Late Term Forced Abortion Incenses Chinese Netizens
Photos of a grieving mother lying beside her aborted seven-month-old child in a hospital in Ankang City, Shaanxi Province have caused outrage among Chinese Internet users, sparking debate about the regime’s one-child policy.
Feng Jianmei, the mother of the aborted child, was forcibly taken from her home by family planning officials on June 2, while her husband was away at work. Because she was pregnant with a second child—violating the country’s one-child policy—and could not pay the 40,000 yuan (US$6,270) fine levied against her, she was forced to have an abortion. The average yearly urban household income in China is 21,000 yuan (US$3,296).
On June 11 the human rights website 64Tianwang published the story with photos of the aborted child, and reaction on the Internet was intense. After just two days, over 300,000 comments were amassed using the search term “seven month pregnant woman abortion” on the microblog service Sina Weibo in China.
Initially, Ankang City officials defended the abortion, but on Thursday, June 14, the city demanded that the head of the family bureau in a nearby county and other officials step down, while an investigation takes place over the incident, according to China News, citing a statement issued by the local government. Ankang City’s local government was also said to have expressed a “deep apology” to Feng and her family as well as society.
U.S.-based China expert Cheng Xiaonong, a one-time assistant to former premier Zhao Ziyang, suggested the investigation and apology may not be what they seem.
“This is a way to put off the public’s criticism,” Cheng said. “After that, how it will be handled by the government is unclear.”
Chai Ling, the head of the U.S.-based group All Girls Allowed, which works to oppose the one-child policy and its tendency to promote “gendercide,” spoke with Feng and her husband Deng Jiyuan on the night of June 11.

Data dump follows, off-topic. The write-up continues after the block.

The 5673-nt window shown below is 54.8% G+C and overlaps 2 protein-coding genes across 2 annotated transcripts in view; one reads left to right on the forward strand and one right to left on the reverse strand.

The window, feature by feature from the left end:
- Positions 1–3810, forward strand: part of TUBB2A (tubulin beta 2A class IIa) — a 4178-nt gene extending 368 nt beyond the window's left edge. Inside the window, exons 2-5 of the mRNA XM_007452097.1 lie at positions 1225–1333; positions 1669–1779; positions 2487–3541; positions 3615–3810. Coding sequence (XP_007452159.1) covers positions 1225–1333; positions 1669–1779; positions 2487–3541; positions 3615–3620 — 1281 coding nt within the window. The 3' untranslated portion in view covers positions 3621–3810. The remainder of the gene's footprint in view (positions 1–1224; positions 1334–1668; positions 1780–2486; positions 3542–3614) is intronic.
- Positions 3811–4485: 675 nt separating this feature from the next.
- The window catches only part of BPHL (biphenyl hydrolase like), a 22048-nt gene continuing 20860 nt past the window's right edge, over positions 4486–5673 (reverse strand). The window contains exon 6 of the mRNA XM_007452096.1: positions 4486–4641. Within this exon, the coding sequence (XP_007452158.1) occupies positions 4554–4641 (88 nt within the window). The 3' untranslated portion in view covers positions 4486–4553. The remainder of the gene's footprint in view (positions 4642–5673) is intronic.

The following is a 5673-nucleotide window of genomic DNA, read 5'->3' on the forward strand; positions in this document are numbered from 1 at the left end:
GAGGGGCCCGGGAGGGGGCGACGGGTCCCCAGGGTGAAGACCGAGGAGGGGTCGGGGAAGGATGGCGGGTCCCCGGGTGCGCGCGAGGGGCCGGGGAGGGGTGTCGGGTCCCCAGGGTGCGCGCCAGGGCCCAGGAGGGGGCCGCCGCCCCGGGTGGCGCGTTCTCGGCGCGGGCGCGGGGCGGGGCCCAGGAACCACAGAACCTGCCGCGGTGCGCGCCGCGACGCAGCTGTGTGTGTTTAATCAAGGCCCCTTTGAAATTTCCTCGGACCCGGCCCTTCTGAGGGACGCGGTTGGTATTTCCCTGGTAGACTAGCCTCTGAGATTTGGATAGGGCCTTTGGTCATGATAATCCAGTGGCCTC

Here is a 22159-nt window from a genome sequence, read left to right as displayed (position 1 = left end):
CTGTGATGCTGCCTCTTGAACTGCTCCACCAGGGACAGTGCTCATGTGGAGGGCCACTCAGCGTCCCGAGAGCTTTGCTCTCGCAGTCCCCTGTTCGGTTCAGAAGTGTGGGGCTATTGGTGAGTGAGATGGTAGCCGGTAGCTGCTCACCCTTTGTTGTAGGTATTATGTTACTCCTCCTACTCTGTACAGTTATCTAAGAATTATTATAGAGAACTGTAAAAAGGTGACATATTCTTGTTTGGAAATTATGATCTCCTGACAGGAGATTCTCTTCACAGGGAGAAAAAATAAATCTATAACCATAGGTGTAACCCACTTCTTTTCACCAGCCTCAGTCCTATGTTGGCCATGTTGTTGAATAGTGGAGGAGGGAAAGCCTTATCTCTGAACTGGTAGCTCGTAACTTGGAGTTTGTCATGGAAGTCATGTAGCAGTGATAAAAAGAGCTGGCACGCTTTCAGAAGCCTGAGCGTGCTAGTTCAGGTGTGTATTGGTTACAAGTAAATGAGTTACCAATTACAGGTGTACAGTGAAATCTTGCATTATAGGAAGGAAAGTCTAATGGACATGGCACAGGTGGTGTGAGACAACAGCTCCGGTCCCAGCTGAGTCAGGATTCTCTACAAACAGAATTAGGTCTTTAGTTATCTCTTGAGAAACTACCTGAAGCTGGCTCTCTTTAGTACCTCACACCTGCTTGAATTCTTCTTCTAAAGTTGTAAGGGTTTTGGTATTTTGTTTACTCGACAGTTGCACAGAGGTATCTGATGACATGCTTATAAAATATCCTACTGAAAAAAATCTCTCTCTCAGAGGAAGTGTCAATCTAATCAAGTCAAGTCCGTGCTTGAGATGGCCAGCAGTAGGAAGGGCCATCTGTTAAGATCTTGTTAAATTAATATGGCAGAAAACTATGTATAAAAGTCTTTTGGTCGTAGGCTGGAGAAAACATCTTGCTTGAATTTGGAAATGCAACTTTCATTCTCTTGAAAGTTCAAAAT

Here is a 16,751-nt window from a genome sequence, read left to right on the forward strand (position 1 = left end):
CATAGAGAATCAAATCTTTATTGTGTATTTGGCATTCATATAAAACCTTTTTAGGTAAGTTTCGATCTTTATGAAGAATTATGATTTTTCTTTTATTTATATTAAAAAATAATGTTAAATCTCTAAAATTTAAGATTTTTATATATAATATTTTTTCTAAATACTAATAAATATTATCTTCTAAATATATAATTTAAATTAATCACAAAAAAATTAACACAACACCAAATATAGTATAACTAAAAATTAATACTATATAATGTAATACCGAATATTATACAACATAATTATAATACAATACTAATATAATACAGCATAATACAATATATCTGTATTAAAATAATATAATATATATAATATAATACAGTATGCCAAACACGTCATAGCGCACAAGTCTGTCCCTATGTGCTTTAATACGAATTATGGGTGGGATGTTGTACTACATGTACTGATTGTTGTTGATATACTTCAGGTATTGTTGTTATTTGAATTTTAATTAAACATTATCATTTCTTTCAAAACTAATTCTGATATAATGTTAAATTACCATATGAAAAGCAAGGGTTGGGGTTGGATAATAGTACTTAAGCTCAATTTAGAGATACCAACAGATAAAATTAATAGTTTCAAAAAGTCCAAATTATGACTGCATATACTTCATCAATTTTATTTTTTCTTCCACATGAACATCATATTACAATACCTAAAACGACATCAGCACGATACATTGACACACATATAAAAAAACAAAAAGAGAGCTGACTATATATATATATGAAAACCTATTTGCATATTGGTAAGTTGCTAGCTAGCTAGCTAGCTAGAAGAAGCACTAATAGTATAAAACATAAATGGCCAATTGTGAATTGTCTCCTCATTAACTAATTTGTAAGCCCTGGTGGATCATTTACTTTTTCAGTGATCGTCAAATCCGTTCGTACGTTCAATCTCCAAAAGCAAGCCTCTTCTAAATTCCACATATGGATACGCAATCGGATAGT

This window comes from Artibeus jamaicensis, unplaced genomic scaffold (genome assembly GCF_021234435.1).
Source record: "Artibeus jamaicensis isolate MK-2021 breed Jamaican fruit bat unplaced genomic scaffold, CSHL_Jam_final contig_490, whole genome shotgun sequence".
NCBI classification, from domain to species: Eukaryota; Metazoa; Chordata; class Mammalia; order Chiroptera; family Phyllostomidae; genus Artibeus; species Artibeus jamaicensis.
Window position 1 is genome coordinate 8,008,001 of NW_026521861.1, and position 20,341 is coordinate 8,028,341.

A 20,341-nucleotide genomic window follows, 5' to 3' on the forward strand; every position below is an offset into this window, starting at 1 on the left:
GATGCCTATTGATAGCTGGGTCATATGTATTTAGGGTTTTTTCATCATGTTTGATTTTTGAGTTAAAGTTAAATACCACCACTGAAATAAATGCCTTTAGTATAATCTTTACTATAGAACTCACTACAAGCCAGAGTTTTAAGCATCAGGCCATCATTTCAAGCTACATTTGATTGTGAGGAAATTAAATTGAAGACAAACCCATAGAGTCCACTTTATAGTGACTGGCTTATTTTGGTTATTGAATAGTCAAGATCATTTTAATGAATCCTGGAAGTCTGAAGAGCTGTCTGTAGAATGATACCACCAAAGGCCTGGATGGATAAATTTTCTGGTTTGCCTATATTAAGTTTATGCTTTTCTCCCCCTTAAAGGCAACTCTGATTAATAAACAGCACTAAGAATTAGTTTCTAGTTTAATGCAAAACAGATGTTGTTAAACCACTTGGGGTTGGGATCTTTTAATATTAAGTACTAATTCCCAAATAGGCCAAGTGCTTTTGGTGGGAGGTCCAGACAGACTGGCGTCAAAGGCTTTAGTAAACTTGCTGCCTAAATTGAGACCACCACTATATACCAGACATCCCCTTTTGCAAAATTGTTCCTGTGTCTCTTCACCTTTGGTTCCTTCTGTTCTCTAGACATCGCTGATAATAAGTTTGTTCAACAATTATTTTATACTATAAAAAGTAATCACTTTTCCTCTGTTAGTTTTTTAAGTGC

Deng said that at the hospital his wife was held down and her head covered with a pillowcase. They inked her thumbprint and pressed it against the abortion consent form in order to show she had consented to the abortion.
They then injected toxins into the brain of the fetus. “I could feel the baby jumping around inside me all the time, but then she went still,” Feng said.
After a long, painful labor without anesthesia, the baby was stillborn early in the morning of June 4.
Chai said her organization has found that local family planning officials in the region where Feng lives have launched a forced abortions campaign in the past month.
The regime gave the officials a lower grade due to “over-quota births,” she added, pointing out that Feng’s case is an example of the region’s push to perform more abortions to meet the officials’ demands.
One Twitter user in China, with the handle Millennium Ginseng, said the perpetrators of the forced abortion “should be punished in accordance with international laws for homicide.”
Another Twitter user, Huang Qianhong, recalled his cousin receiving a late-term forced abortion from a local family planning bureau in 2009. That baby was about to be born within 10 days.
“To this day, she remains extremely thin and in poor health” due to physical and psychological complications from the forced abortion,” Huang tweeted.
Media reports from inside China say that Feng Jianmei has been psychologically traumatized after receiving the abortion.
Another Twitter user, with the name Tufu Wugan, saw the incident as indicative of the state of human rights in China.
“I admit that I was quite afraid to view the gruesome photos of the seven-month pregnant woman’s forced abortion in Shaanxi,” wrote Tufu Wugan. “Such a shameful act could only be committed in our country. Who dares to say that our human rights conditions are five times better than those in the United States?!”
Feng has retained a lawyer, Zhang Kai. The human rights website China Aid reports that Zhang has promised that if legal remedies inside China fail, he will “seek the help of international human rights groups, the United Nations and other groups, regardless of the political risk.”
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